Thinking Anew: Security Priorities for the Next Administration
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On January 30, The George Washington University’s Homeland Security Policy Institute (HSPI) hosted a panel discussion titled “Citizen Preparedness: Harnessing an Engaged Public.” This event, the fourth and final in HSPI’s Presidential Transition Roundtable Series: “Thinking Anew: Security Priorities for the Next Administration,” featured presentations by leading journalists and authors Andy Carvin, Senior Product Manager for Online Communities, National Public Radio; and Amanda Ripley, reporter for TIME Magazine and author of The Unthinkable - Who Survives When Disaster Strikes. Jan Lane, HSPI Deputy Director, and former government relations lead for the American Red Cross, provided comment.
Ripley suggested that the U.S. government writ large tends to attempt to carry the burden of preparedness, response, and recovery during disasters, rather than including ordinary citizens in the process of making and facilitating such policy. However, Ripley notes that “the most important people” that government needs to include are its citizens, those who will be on the scene and responding in their communities. To better involve “regular people”, Ripley suggests that these citizens not only be at the table during policymaking, but that the government should also be specific in directing citizens about what they could be doing to prepare, respond, or recover. Finally, the government should tell the truth, including about the threats for which communities should be preparing. In other words, by being “frank and specific,” the nation as a whole will better understand the nature of the threat, and society will become more resilient. According to Ripley, the federal role in public preparedness efforts is, in short, to “inspire, facilitate, and then get out of the way.”
Carvin presented the evolution of online-mobilization of citizens during crises starting with the earthquake in Los Angeles, California in 1994. As use of the internet has increased over the last 15 years, so has the ability of the public to communicate using new technological tools. In the aftermath of the 2001 terrorist attacks on the U.S., volunteers set up email list-servs to discuss where they could assist; by 2006, citizens on the ground posted information and photos on blogs during the tsunamis that ravaged Southeast Asia, a phenomenon now known as “citizen journalism.” In preparation for Hurricane Gustav in 2008, over 500 volunteers across the globe worked together to build a citizen-coordinated website to provide real-time information. Carvin noted that through such movement of information, “taken as a whole, you can observe the trends” of what is occurring on the ground—in effect, situational awareness. Carvin suggested that “we need to create various ways of visualizing” how to exploit this mobilization of volunteers online, and “have the infrastructure available” so that next time there will be a portal through which to channel people who wish to assist. An additional challenge is balancing the needs of specific communities in particular geographic locations, while finding ways to take advantage of organized communities online whose members may reside in different parts of the world.
Lane noted the HSPI Presidential Transition Task Force recommendation that active civic engagement underpin the new Administration’s homeland security efforts. She pointed out that President Obama’s calls for public service and personal responsibility provide the opportunity for greater engagement. Noting that there has been a history of government reluctance to bring the public into preparedness planning, Lane said “we need a real discussion with the American people of what the threat is, why it matters to them, and how the public can be effectively involved.” Government officials need to understand the evolving nature of public preparedness and how to incorporate social media to aid in public safety, situational awareness, and mobilization of resources outside of government control. Civic engagement is vital to rebuilding the public’s trust in governments’ disaster preparedness and response capabilities following Katrina. In response, Cilluffo proposed that “trust and confidence is crucial” to calibrating the discourse and cementing the bonds between the public and government.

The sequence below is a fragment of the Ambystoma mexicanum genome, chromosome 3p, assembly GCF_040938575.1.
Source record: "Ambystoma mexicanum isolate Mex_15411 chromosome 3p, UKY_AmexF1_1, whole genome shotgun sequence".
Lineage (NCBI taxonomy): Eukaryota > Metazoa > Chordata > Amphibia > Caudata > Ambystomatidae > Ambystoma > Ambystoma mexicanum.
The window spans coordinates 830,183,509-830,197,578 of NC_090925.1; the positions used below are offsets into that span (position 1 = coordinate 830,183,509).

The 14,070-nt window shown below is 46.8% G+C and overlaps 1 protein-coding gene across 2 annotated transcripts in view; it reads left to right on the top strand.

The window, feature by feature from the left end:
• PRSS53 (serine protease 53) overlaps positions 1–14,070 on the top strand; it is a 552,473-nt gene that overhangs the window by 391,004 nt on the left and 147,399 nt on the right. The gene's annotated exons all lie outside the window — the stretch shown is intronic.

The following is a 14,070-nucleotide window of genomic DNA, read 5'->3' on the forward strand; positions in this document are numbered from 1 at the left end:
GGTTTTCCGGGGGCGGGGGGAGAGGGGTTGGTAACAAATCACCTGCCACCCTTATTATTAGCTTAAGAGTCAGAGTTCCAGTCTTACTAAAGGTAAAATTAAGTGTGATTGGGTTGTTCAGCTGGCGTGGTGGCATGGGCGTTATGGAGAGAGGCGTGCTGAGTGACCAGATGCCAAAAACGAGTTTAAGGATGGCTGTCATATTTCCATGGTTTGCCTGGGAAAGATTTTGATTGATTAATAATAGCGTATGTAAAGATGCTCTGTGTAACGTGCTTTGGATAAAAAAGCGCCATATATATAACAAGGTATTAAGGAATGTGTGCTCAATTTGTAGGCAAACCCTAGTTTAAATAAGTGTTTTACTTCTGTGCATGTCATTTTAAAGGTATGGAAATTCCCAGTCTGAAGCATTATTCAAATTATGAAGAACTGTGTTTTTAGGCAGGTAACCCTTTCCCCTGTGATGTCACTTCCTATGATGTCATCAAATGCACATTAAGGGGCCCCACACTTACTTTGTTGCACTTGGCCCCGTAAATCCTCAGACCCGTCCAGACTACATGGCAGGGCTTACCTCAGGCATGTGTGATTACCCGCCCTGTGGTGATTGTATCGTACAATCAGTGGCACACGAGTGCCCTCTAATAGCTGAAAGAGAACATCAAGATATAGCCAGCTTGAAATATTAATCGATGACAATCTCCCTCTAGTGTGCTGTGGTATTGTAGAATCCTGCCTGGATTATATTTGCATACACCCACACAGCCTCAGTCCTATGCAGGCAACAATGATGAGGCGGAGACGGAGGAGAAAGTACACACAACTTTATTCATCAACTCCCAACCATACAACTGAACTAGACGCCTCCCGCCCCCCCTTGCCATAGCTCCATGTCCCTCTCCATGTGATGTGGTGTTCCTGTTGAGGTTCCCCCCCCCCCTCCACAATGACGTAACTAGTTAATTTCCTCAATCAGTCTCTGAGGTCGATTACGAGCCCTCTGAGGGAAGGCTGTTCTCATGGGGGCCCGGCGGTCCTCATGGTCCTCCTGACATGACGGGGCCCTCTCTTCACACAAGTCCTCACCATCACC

In the discussion that followed, the key themes of education and training arose. During crises, citizens able to overcome the paralysis engendered by such an event are those that in past have been educated and trained to respond, whether on the job or through volunteer organizations such as the Boy Scouts of America. If people know what to do and have practiced it, they are more likely to take action. Many city fire departments have engaged the public on issues including risk assessment (geared to prevention) and have instructed citizens on response techniques. Public outreach, whether in the schools or online, is crucial to effective preparation for disaster.
The Ready.gov campaign is one example of government action; but Ripley and other experts participating in the roundtable discussion posited that government could do more – and better. For example, DHS provides a list of various supplies families might gather in preparation for a disaster. The lists are not tailored to specific geographic locations, though effective preparation is context-dependent. One suggestion made to improve this list was to add a forum to its online version, in order for the public to give their opinions on what else could be helpful to have on hand. By comparison, the United Kingdom has made baseline threat and risk information available to its citizens, which facilitates preparedness efforts.